How to calculate the Interest Rate Differential penalty in a mortgage

Penalty “The penalty Banks charge is a mystery to many people and the way they calculate this penalty has changed and is not transparent” says Roy Singh from CENTUM Discount Mortgage Canada.

The way it used to work is that the Banks would either charge a three months penalty or the interest rate differential, whichever is higher.

Calculating the three months penalty is simple; you take the outstanding balance, multiply it by the interest rate, divide that number by 12 giving you one month’s interest, then times this by 3 (e.g. $100,000 x3%/12x3= $750).

However the way the interest rate differential used to work is that you would take the current rate you are paying, say 3.25%, and if you have two years to run, compare it to a current two year mortgage, say 3%. The difference would be .25% times the number of years remaining 2 years which would equal a penalty of .50% or in the above example $500. So in this example they would charge the three months penalty because it’s higher. This makes sense because the banks can reinvest the money into a current mortgage and they are paid the difference, which covers their lost interest.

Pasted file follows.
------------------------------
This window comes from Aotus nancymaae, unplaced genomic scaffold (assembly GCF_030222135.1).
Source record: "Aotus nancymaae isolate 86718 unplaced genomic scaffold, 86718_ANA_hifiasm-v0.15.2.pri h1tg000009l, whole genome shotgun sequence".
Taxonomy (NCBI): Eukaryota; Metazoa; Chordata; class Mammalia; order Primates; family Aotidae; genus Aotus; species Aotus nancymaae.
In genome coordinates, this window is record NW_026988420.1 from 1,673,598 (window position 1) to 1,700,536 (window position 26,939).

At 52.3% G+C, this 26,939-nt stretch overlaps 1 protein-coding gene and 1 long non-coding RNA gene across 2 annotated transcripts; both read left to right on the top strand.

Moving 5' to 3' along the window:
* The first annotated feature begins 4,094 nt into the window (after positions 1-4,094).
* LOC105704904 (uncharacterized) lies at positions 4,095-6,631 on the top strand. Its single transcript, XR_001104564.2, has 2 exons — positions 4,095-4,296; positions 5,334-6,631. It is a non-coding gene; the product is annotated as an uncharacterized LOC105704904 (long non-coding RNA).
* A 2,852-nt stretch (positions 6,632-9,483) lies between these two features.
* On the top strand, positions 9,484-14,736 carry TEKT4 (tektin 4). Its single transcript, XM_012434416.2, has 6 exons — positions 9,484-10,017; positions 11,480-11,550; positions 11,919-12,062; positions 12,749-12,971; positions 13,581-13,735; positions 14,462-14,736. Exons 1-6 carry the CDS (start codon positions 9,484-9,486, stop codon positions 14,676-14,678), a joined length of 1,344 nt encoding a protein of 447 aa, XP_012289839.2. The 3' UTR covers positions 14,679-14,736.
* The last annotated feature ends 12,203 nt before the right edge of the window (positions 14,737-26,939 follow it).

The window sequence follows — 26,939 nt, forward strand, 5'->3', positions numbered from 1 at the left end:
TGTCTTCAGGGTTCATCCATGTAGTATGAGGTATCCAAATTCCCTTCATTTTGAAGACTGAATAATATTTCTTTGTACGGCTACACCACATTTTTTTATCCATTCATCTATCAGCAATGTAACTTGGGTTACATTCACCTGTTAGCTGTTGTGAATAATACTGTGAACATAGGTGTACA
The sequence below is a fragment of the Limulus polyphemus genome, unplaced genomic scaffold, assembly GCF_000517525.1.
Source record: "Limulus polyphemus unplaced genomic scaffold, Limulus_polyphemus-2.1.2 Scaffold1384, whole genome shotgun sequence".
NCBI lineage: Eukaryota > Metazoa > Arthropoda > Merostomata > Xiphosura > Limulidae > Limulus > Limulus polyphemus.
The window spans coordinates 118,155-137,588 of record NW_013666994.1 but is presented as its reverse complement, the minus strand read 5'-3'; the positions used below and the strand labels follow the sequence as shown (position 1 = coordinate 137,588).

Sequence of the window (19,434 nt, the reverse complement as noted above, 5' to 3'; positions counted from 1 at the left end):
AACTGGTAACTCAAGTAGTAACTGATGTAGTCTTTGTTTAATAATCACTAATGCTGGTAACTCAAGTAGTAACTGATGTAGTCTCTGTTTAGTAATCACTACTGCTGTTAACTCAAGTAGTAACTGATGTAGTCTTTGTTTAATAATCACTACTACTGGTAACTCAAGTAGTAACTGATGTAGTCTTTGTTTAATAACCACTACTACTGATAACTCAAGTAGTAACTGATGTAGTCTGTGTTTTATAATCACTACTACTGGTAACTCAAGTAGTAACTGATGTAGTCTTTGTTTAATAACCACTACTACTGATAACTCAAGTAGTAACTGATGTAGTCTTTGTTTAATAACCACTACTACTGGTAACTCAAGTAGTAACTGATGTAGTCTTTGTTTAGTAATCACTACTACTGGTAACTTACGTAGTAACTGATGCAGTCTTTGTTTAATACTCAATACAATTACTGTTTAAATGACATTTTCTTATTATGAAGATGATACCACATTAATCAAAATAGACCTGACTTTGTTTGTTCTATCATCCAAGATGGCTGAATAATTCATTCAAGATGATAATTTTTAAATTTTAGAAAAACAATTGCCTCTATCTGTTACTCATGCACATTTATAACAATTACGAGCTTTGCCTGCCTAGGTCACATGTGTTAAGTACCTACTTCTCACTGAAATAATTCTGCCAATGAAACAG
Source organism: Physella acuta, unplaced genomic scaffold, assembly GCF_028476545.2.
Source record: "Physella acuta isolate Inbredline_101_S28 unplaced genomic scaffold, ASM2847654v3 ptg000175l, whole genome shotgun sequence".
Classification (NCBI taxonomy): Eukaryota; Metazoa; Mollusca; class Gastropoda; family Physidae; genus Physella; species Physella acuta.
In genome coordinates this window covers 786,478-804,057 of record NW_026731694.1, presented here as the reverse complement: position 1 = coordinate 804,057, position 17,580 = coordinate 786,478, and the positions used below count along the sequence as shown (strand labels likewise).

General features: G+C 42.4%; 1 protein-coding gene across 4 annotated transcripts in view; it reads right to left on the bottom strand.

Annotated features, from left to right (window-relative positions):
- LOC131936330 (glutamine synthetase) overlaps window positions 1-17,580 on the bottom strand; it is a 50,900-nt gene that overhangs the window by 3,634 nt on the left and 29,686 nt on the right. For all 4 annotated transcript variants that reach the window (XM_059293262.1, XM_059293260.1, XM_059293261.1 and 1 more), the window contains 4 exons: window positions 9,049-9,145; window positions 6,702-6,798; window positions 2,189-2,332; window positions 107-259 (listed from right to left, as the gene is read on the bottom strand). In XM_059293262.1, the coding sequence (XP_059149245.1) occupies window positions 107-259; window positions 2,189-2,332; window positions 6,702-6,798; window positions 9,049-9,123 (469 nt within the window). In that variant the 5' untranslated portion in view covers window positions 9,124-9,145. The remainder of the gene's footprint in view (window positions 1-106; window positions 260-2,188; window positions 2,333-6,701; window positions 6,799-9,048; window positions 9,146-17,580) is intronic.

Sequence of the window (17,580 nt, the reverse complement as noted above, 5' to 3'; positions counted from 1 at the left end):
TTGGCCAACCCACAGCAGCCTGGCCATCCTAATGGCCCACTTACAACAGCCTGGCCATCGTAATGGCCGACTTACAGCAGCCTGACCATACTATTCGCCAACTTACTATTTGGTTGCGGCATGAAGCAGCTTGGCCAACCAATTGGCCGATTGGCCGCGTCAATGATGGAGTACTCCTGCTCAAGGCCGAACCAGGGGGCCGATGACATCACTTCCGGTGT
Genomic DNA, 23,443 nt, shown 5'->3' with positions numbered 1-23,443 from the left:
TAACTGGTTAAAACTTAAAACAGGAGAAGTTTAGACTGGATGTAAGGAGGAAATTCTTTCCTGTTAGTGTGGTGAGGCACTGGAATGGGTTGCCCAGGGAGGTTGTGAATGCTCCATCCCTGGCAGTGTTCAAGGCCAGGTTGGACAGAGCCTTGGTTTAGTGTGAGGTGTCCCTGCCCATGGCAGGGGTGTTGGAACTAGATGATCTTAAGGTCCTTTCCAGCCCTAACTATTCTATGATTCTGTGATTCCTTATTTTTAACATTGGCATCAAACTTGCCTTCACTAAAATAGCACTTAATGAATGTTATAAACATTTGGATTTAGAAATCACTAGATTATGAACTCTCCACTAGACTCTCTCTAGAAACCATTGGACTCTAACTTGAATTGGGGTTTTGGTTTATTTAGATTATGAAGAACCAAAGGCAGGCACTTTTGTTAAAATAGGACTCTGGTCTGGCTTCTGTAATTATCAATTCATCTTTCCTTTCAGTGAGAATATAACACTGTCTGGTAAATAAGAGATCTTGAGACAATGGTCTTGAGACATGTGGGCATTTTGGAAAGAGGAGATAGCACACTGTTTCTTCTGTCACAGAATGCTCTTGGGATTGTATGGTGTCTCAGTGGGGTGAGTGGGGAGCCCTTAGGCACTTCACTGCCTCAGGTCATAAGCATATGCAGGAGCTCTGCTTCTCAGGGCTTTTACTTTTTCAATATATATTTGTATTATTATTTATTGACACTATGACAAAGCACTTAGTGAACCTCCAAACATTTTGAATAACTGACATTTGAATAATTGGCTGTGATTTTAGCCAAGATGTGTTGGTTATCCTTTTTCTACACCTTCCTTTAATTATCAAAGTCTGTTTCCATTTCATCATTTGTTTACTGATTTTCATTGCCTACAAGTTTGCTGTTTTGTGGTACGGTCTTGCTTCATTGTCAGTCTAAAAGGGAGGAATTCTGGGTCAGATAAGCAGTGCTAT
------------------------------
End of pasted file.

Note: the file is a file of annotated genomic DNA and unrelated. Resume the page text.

But no, this is not the way the Banks calculate this penalty now. Instead they don’t care what the current rates are, but look at their posted rates. Who sets their posted rates? When was the last time you called a Bank and they quoted the posted rates?

The way they calculate the penalty now is by looking at what their posted rates were when you got the mortgage, say it was 5.5%, but they gave you a discounted rate of 3.25% because that was what another Mortgage Broker was offering. They then calculate the difference between the posted rate and the discount rate, in this instance 2.25%, multiply it by the number of years outstanding, hypothetically 2 which equates to a penalty of 4.5% or $4,500.

The way the banks calculate the penalty has changed without consumers being aware of this. What is our Finance Minister doing to protect consumers? He has made five mortgage changes to the Mortgage Act, all of which has benefited the Banks while hurting consumers. Yet, we don’t see him putting the brakes on credit card interest rates or how much a bank can offer in terms of credit card limits.

Roy Singh is a Real Estate Broker and a Mortgage Broker in Kitchener Waterloo.

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